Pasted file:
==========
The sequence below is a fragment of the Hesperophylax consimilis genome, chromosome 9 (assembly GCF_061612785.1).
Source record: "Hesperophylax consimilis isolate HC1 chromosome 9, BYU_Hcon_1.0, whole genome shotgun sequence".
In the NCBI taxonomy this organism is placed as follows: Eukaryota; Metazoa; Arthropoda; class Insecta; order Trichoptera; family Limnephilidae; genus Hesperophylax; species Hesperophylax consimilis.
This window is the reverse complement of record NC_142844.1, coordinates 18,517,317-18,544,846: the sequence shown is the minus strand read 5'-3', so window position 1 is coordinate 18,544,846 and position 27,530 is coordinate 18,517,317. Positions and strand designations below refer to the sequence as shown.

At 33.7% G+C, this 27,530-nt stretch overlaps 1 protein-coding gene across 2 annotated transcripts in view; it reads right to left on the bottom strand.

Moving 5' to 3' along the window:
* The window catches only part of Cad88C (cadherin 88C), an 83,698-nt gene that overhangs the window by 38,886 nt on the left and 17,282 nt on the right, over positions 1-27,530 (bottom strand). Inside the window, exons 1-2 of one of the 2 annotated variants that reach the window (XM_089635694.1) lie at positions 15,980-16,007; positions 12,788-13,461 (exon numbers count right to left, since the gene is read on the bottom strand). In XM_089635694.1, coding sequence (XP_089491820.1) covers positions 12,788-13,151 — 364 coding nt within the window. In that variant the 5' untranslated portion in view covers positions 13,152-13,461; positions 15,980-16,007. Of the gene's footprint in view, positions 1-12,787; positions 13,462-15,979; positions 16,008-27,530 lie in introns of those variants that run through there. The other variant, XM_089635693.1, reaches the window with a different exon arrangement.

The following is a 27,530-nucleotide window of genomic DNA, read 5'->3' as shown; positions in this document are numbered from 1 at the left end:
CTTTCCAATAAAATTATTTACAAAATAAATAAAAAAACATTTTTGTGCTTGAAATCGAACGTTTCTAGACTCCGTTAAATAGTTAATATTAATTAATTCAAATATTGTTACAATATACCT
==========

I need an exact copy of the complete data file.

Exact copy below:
The sequence below is a fragment of the Hesperophylax consimilis genome, chromosome 9 (assembly GCF_061612785.1).
Source record: "Hesperophylax consimilis isolate HC1 chromosome 9, BYU_Hcon_1.0, whole genome shotgun sequence".
In the NCBI taxonomy this organism is placed as follows: Eukaryota; Metazoa; Arthropoda; class Insecta; order Trichoptera; family Limnephilidae; genus Hesperophylax; species Hesperophylax consimilis.
This window is the reverse complement of record NC_142844.1, coordinates 18,517,317-18,544,846: the sequence shown is the minus strand read 5'-3', so window position 1 is coordinate 18,544,846 and position 27,530 is coordinate 18,517,317. Positions and strand designations below refer to the sequence as shown.

At 33.7% G+C, this 27,530-nt stretch overlaps 1 protein-coding gene across 2 annotated transcripts in view; it reads right to left on the bottom strand.

Moving 5' to 3' along the window:
* The window catches only part of Cad88C (cadherin 88C), an 83,698-nt gene that overhangs the window by 38,886 nt on the left and 17,282 nt on the right, over positions 1-27,530 (bottom strand). Inside the window, exons 1-2 of one of the 2 annotated variants that reach the window (XM_089635694.1) lie at positions 15,980-16,007; positions 12,788-13,461 (exon numbers count right to left, since the gene is read on the bottom strand). In XM_089635694.1, coding sequence (XP_089491820.1) covers positions 12,788-13,151 — 364 coding nt within the window. In that variant the 5' untranslated portion in view covers positions 13,152-13,461; positions 15,980-16,007. Of the gene's footprint in view, positions 1-12,787; positions 13,462-15,979; positions 16,008-27,530 lie in introns of those variants that run through there. The other variant, XM_089635693.1, reaches the window with a different exon arrangement.

The following is a 27,530-nucleotide window of genomic DNA, read 5'->3' as shown; positions in this document are numbered from 1 at the left end:
CTTTCCAATAAAATTATTTACAAAATAAATAAAAAAACATTTTTGTGCTTGAAATCGAACGTTTCTAGACTCCGTTAAATAGTTAATATTAATTAATTCAAATATTGTTACAATATACCT